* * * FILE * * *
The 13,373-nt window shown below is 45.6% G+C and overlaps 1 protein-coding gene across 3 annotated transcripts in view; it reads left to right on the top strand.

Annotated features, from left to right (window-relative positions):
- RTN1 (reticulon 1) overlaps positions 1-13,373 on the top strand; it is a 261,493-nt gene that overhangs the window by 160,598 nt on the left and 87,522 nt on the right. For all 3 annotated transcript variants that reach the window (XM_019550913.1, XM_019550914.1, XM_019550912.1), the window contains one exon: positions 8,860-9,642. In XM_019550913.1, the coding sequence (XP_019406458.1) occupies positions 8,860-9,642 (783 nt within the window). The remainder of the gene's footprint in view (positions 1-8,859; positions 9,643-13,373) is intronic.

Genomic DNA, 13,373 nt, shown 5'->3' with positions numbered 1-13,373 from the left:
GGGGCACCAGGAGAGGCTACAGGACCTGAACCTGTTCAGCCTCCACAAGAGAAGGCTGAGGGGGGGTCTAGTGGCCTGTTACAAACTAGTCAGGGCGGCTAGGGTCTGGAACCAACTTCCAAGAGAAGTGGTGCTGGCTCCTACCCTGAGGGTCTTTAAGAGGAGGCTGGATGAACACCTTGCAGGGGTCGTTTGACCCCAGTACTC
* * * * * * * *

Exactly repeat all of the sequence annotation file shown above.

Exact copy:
The 13,373-nt window shown below is 45.6% G+C and overlaps 1 protein-coding gene across 3 annotated transcripts in view; it reads left to right on the top strand.

Annotated features, from left to right (window-relative positions):
- RTN1 (reticulon 1) overlaps positions 1-13,373 on the top strand; it is a 261,493-nt gene that overhangs the window by 160,598 nt on the left and 87,522 nt on the right. For all 3 annotated transcript variants that reach the window (XM_019550913.1, XM_019550914.1, XM_019550912.1), the window contains one exon: positions 8,860-9,642. In XM_019550913.1, the coding sequence (XP_019406458.1) occupies positions 8,860-9,642 (783 nt within the window). The remainder of the gene's footprint in view (positions 1-8,859; positions 9,643-13,373) is intronic.

Genomic DNA, 13,373 nt, shown 5'->3' with positions numbered 1-13,373 from the left:
GGGGCACCAGGAGAGGCTACAGGACCTGAACCTGTTCAGCCTCCACAAGAGAAGGCTGAGGGGGGGTCTAGTGGCCTGTTACAAACTAGTCAGGGCGGCTAGGGTCTGGAACCAACTTCCAAGAGAAGTGGTGCTGGCTCCTACCCTGAGGGTCTTTAAGAGGAGGCTGGATGAACACCTTGCAGGGGTCGTTTGACCCCAGTACTC